An update on my novel’s latest adventure! The Mosquito Hours has been with an editor for the last month and now has returned to me, full of fresh, new ideas. It is invigorated and excited (so to speak) and so am I! I had a terrific Skype meeting with my editor last evening. (How much do I love saying my editor?? A LOT!) I have some work do to, but I am getting very close to the final edit. Which means you (yes, lucky you!) are getting close to being able to read it!
I remember how I felt when this manuscript was in the early, dreamy time of the creation process—when the story is beginning to take shape, although very loosely. When characters are emerging as if from a steamy room into clear air. It’s a point when I don’t want to know too much, just enough to begin. Then I allow the momentum to carry me along, because the story knows best where it’s going. One thing I am always pretty sure about is the likelihood that my characters will be ordinary people to whom pretty ordinary things will happen. Does that seem dull?
Well, here it is: I am almost never interested in writing about the big things—horrific atrocities, murders, jilted brides, war, abducted children. I prefer to write the small, familiar ruptures, hurts and joys. I write about everyday people and everyday life. I can write pages and pages about the way a character thinks and feels about and reacts to ordinary life.
(The trick? I try to create characters people care about.)
Even when I choose a book to read, I shy away from those brimming and expansive plots and gravitate to the quiet stories.
Sometimes I wonder if it would be easier to write the big stuff...
But whose life—even the most ordinary—is lacking in trajectory and meaning? I feel safe in saying these is no life with such lack. I think there is an importance in moving focus to the lives of the people who seem commonplace, one of the masses, contributors to the stereotypes. Individuals, whose lives symbolize a wider significance in our history and can rise out of anonymity in being given a name and a place in the collective consciousness. The people I want to write about are the people who, in real life, would probably be ignored, but in the creation of whom readers will be able to connect with the everyday-ness of their stories. Find something of their own stories within. I suppose I am much more interested in the “nothing” that happens. I am eager to witness what is revealed in the everyday. I believe authenticity surfaces from the details. Right now, everything that is ordinary is, well, ordinary. But as time passes, a picture is created. A history collects. A curious thing happens when I set out to write the ordinary: anything but emerges. Vivian, Tania and Guin (the protagonists of The Mosquito Hours) are not ordinary whatsoever. And yet nothing particularly out of the ordinary comprises their lives. What happens are the things that do not possess the scope of power to reveal themselves as immediately life-altering, but with time prove out to be just that. And so I wonder: is anything really ordinary?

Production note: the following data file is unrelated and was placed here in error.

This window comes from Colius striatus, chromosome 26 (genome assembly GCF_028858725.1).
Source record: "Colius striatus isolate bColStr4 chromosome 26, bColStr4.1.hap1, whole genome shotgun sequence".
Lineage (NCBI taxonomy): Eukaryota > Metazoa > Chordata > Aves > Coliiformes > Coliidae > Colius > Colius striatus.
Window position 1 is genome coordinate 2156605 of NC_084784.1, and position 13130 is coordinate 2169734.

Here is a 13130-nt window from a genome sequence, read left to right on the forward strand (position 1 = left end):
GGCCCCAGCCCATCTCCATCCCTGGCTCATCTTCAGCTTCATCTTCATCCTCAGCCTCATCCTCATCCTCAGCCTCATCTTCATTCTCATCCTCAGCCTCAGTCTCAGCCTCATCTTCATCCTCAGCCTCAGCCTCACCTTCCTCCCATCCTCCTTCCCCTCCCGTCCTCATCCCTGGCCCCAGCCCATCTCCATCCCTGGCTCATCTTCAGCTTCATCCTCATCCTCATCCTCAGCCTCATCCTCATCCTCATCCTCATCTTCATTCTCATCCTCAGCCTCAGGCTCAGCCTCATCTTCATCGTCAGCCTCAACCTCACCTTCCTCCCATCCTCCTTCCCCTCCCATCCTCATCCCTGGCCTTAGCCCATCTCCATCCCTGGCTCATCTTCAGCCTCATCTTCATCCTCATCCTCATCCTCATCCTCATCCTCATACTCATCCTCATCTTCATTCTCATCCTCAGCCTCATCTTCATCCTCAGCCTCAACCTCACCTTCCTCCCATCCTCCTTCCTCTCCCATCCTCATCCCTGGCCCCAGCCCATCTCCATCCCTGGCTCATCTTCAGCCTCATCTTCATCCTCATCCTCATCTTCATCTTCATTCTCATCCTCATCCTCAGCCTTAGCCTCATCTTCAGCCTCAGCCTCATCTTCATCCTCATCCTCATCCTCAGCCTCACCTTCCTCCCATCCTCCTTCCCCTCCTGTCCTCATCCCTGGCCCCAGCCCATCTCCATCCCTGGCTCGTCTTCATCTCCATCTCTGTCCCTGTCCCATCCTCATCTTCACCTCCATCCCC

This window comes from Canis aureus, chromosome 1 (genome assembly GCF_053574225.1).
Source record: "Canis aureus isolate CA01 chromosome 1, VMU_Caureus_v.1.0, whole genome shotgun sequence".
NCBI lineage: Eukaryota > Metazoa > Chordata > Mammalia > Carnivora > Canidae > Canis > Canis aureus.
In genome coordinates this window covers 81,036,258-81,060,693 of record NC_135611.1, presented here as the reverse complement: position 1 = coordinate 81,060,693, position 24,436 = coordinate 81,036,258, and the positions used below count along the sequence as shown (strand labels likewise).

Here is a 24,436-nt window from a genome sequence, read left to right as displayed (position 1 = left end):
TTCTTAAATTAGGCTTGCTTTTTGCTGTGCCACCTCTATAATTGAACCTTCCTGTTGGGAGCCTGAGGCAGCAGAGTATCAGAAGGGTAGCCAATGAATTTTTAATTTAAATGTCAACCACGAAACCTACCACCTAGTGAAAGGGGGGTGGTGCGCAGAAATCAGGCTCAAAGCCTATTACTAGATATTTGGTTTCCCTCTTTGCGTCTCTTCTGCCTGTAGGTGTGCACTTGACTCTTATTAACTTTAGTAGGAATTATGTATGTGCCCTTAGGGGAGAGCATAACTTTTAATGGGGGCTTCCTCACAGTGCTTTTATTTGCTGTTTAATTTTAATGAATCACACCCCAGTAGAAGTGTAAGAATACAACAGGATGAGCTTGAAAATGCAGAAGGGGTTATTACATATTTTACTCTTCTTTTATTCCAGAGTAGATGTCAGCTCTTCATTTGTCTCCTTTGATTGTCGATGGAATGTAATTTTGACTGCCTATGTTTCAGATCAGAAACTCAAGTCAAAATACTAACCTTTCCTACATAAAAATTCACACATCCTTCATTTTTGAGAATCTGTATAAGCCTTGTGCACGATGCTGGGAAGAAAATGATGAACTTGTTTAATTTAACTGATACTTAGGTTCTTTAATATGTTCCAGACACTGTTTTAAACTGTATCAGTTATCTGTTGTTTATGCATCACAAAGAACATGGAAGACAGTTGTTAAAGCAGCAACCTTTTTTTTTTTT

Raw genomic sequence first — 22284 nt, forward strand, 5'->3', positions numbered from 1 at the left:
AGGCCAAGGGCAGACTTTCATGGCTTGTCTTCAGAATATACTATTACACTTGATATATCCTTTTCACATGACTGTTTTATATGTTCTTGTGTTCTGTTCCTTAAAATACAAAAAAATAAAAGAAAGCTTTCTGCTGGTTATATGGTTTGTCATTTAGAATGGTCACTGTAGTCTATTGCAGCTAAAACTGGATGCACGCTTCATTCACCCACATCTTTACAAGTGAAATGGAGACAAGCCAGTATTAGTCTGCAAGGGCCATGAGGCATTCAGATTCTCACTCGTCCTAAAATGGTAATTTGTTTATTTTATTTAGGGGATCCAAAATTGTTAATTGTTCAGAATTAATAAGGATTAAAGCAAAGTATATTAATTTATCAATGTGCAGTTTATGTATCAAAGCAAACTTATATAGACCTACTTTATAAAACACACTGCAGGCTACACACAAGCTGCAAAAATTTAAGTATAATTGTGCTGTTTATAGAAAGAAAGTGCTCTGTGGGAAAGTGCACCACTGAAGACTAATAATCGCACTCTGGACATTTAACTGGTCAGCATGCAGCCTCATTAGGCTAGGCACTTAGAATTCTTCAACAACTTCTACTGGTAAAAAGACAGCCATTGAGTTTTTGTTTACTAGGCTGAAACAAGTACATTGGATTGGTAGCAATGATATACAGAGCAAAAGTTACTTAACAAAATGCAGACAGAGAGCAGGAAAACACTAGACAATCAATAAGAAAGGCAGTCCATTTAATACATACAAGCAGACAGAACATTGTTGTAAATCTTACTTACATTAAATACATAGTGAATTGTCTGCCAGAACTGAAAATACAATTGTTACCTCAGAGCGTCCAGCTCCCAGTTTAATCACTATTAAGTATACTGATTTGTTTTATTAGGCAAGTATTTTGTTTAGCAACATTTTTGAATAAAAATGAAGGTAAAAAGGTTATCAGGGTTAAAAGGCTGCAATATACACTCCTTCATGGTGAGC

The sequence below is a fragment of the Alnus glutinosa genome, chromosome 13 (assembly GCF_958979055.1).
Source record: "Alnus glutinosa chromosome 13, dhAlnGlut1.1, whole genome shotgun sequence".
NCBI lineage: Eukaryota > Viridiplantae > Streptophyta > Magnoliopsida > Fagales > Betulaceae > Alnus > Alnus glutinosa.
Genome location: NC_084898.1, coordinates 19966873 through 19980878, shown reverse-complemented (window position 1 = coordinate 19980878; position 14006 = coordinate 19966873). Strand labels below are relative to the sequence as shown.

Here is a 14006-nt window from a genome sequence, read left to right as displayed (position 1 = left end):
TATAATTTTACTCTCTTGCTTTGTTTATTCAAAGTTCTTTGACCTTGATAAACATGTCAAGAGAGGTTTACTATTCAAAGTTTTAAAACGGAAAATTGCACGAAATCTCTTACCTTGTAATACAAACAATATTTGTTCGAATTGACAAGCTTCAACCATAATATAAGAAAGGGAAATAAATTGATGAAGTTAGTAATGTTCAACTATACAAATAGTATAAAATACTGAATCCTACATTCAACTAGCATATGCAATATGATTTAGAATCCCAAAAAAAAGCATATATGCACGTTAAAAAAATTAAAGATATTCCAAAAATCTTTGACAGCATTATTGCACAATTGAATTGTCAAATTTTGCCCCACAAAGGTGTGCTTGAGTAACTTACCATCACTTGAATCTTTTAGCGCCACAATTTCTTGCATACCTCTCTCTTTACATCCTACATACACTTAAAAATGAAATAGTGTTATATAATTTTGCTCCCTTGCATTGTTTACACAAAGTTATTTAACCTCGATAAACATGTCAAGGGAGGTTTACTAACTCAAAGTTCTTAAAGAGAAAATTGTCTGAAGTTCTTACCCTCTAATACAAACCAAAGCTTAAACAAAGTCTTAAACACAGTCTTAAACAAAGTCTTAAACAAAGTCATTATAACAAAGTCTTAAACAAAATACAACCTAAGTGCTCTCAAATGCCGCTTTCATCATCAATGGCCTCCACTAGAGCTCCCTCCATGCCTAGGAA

Parts of this post originally appeared in a somewhat different incarnation on Her Circle Ezine.